A design right protects the overall visual appearance (but not the function) of new and distinctive products, including the shape, colour, configuration, pattern, and ornamentation of the product.
A design right can only be registered for a maximum of 10 years, but unlike trade marks, design rights cannot be renewed or extended beyond the initial 10 years.
What Is The Australian Consumer Law and Does it Apply to Amazon Sellers?
The Australian Consumer Law (ACL) is a national law that protects Australian consumers when they buy goods and services. The ACL applies to all Australian businesses (including Amazon businesses) and covers things like unfair contract terms and business practices, consumer product safety, misleading and deceptive conduct and consumer guarantees.
The ACL also gives consumers the right to ask for a refund or exchange if they’re not happy with their purchase. The ACL is administered by Australian State and Territory consumer protection agencies, as well as by the Australian Competition and Consumer Commission (ACCC).
As an Amazon seller, it is essential that you understand your obligations under the ACL to make sure you do not fall afoul of these rules when selling your products on Amazon’s marketplace.
Do Amazon Sellers Need A Supply Agreement With Suppliers?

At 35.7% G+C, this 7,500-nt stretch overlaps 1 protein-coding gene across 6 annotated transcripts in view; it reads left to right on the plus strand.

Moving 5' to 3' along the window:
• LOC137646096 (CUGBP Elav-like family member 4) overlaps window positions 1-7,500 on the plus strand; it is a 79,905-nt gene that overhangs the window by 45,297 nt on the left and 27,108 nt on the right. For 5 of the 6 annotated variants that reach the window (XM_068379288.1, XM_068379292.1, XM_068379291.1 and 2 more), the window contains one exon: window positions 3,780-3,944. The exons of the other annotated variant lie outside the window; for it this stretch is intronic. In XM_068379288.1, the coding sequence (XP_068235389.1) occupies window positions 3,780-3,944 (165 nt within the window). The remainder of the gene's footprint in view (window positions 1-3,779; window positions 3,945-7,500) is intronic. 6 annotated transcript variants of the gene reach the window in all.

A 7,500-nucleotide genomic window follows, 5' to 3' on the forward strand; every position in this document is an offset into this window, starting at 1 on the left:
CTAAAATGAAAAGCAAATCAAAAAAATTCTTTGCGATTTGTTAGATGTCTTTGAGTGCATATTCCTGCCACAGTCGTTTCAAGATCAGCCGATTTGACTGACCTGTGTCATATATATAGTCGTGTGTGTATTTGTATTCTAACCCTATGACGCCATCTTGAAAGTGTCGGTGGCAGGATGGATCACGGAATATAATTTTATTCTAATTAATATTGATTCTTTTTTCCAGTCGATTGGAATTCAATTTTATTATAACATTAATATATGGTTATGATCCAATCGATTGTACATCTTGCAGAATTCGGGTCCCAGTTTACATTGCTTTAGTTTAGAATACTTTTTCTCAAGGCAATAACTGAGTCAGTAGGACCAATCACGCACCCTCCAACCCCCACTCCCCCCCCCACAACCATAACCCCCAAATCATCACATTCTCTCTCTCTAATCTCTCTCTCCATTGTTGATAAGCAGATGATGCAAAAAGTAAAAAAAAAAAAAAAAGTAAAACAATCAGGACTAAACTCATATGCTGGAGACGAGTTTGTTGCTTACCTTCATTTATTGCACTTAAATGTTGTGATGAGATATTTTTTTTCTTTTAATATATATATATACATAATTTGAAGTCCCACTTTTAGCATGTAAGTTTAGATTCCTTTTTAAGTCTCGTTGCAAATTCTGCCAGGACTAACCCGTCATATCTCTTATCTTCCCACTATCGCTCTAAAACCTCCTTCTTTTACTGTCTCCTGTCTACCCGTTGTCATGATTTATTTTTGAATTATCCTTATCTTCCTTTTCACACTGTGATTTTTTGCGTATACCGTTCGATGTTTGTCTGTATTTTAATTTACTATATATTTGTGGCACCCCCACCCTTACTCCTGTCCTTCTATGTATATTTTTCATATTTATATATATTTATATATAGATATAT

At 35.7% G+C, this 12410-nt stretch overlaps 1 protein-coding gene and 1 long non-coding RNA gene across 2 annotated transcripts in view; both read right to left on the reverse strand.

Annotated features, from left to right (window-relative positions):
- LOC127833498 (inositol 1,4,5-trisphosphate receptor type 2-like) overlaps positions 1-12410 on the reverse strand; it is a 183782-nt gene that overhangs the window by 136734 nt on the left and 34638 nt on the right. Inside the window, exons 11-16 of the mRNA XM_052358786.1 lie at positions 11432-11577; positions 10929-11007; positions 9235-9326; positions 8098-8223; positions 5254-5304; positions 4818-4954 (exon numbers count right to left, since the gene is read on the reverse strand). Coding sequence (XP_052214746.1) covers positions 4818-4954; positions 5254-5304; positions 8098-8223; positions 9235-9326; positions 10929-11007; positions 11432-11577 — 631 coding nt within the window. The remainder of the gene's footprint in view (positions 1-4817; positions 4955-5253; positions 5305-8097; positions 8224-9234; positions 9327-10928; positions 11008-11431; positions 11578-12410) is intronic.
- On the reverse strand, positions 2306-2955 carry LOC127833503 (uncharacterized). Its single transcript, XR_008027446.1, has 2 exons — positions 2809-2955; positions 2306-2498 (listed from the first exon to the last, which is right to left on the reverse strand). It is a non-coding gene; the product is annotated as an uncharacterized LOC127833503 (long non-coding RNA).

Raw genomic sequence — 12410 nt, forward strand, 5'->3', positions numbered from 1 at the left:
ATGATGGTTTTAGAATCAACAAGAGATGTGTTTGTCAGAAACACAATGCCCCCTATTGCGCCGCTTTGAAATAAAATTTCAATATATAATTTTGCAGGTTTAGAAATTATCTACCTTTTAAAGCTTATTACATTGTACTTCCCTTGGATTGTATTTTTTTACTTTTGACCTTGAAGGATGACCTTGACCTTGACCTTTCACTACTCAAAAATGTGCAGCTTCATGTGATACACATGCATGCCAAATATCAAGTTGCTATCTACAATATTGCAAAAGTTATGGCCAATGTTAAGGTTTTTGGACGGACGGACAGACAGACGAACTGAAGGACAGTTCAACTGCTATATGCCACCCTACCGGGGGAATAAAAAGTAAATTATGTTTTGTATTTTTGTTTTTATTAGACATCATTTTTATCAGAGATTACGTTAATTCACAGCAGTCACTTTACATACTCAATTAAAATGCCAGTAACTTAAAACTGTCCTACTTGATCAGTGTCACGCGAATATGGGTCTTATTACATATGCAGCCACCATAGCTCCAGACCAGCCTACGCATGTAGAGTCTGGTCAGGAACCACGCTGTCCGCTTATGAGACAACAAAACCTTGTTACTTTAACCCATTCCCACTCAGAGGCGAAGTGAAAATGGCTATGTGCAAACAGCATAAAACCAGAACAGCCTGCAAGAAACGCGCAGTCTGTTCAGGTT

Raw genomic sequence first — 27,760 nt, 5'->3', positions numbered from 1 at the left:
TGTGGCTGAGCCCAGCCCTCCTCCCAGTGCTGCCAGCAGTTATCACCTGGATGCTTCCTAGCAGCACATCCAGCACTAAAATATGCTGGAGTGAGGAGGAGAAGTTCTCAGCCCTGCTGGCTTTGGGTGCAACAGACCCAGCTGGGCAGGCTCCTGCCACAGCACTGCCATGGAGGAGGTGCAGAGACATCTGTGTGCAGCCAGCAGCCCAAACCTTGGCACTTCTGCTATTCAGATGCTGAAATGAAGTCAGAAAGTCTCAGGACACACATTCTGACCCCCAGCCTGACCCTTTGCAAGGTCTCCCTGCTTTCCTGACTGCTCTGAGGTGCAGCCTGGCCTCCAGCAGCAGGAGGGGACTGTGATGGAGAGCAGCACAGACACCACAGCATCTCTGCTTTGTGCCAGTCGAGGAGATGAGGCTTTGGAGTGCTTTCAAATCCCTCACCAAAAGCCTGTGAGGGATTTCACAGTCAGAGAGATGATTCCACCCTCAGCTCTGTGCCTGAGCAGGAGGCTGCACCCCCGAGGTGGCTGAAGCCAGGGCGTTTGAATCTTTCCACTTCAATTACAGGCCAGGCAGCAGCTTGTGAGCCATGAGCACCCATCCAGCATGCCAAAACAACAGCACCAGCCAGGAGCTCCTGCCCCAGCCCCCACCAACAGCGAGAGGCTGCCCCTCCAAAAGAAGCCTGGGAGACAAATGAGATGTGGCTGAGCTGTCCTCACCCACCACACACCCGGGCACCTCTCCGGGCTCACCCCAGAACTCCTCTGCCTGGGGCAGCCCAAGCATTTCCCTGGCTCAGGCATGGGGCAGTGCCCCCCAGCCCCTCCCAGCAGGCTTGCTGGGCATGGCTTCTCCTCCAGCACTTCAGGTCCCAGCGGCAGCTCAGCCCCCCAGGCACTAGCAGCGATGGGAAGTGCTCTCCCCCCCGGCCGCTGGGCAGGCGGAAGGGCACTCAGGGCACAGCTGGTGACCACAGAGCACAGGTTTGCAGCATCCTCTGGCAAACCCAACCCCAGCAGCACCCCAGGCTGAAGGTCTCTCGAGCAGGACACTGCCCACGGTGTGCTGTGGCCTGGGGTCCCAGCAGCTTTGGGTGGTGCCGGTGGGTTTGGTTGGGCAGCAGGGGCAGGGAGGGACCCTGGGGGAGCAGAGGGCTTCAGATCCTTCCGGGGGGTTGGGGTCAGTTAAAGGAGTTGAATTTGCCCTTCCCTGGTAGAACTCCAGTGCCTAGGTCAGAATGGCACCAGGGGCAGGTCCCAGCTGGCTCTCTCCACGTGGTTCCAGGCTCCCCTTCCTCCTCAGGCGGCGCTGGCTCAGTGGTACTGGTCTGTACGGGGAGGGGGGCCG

While there is no legal requirement to have a Supply Agreement in place with your suppliers, it’s highly encouraged to have one so that you can refer back to those written terms in the case of a misunderstanding or dispute.
A Supply Agreement will set out key terms such as:
- Product details: the description and/or specification of the goods to be supplied to you
- Pricing: whether pricing is fixed for the term of the agreement or whether there will be periodic pricing increases (e.g. in line with the consumer price index or some other agreed rate)
- Exclusivity: whether the supply of goods is exclusive to you within a certain area or territory
- Order and payment process: this includes details such as whether you need to submit a purchase order each time you place an order, whether there are any minimum order quantities, and how soon after you place your order will your order be fulfilled by the supplier
- Shipping: details such as which party organises shipping and who is responsible for the cost
- Title to goods and passing of risk: whether title to the goods passes from the supplier to you following full payment and at what point does risk in relation to the goods pass to you (i.e. once the goods have left the supplier’s premises or once they are unloaded/left in a safe place at your premises)?
- Dispute resolution: if you are unhappy with the goods or the service provided by the supplier, what is the procedure for raising a dispute, and what are the remedies available to you?
How Do I Get Started As An Amazon Seller?
Setting up an Amazon business can be a very rewarding experience, but a lot can go wrong if you don’t do it right from the start.
Our expert eCommerce lawyers are ready to set you up and talk you through the best options for establishing and growing your store.
Feel free to reach out to us at firstname.lastname@example.org or contact us on 1800 730 617 for a free, no-obligation chat about setting up your Amazon business.
Get a free, fixed-fee quote.
We'll get back to you within 1 business day.